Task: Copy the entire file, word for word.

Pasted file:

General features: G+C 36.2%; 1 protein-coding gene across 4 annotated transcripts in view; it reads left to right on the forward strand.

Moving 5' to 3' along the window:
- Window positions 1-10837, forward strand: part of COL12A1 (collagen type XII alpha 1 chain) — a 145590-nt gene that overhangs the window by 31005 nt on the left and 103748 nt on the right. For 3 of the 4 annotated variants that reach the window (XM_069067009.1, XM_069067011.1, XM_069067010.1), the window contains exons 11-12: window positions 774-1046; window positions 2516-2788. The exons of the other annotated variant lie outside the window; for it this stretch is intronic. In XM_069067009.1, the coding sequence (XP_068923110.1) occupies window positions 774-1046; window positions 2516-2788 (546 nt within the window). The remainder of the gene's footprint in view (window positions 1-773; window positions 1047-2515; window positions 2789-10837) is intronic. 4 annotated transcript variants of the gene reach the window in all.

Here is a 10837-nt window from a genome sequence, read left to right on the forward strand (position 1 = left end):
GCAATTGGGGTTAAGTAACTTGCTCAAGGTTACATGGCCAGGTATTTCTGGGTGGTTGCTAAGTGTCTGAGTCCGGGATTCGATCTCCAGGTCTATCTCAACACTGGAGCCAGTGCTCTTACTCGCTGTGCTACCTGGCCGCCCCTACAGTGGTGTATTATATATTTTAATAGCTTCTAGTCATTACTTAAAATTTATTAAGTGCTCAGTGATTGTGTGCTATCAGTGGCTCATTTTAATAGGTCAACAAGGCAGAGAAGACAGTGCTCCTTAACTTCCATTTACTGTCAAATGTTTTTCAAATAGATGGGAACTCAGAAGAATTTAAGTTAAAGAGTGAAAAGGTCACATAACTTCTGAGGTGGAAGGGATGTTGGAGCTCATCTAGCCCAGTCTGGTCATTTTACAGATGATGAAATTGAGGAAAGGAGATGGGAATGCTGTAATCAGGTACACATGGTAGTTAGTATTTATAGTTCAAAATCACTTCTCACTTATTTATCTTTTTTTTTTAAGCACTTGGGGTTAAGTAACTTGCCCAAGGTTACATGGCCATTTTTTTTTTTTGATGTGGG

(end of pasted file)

General features: G+C 36.2%; 1 protein-coding gene across 4 annotated transcripts in view; it reads left to right on the forward strand.

Moving 5' to 3' along the window:
- Window positions 1-10837, forward strand: part of COL12A1 (collagen type XII alpha 1 chain) — a 145590-nt gene that overhangs the window by 31005 nt on the left and 103748 nt on the right. For 3 of the 4 annotated variants that reach the window (XM_069067009.1, XM_069067011.1, XM_069067010.1), the window contains exons 11-12: window positions 774-1046; window positions 2516-2788. The exons of the other annotated variant lie outside the window; for it this stretch is intronic. In XM_069067009.1, the coding sequence (XP_068923110.1) occupies window positions 774-1046; window positions 2516-2788 (546 nt within the window). The remainder of the gene's footprint in view (window positions 1-773; window positions 1047-2515; window positions 2789-10837) is intronic. 4 annotated transcript variants of the gene reach the window in all.

Here is a 10837-nt window from a genome sequence, read left to right on the forward strand (position 1 = left end):
GCAATTGGGGTTAAGTAACTTGCTCAAGGTTACATGGCCAGGTATTTCTGGGTGGTTGCTAAGTGTCTGAGTCCGGGATTCGATCTCCAGGTCTATCTCAACACTGGAGCCAGTGCTCTTACTCGCTGTGCTACCTGGCCGCCCCTACAGTGGTGTATTATATATTTTAATAGCTTCTAGTCATTACTTAAAATTTATTAAGTGCTCAGTGATTGTGTGCTATCAGTGGCTCATTTTAATAGGTCAACAAGGCAGAGAAGACAGTGCTCCTTAACTTCCATTTACTGTCAAATGTTTTTCAAATAGATGGGAACTCAGAAGAATTTAAGTTAAAGAGTGAAAAGGTCACATAACTTCTGAGGTGGAAGGGATGTTGGAGCTCATCTAGCCCAGTCTGGTCATTTTACAGATGATGAAATTGAGGAAAGGAGATGGGAATGCTGTAATCAGGTACACATGGTAGTTAGTATTTATAGTTCAAAATCACTTCTCACTTATTTATCTTTTTTTTTTAAGCACTTGGGGTTAAGTAACTTGCCCAAGGTTACATGGCCATTTTTTTTTTTTGATGTGGG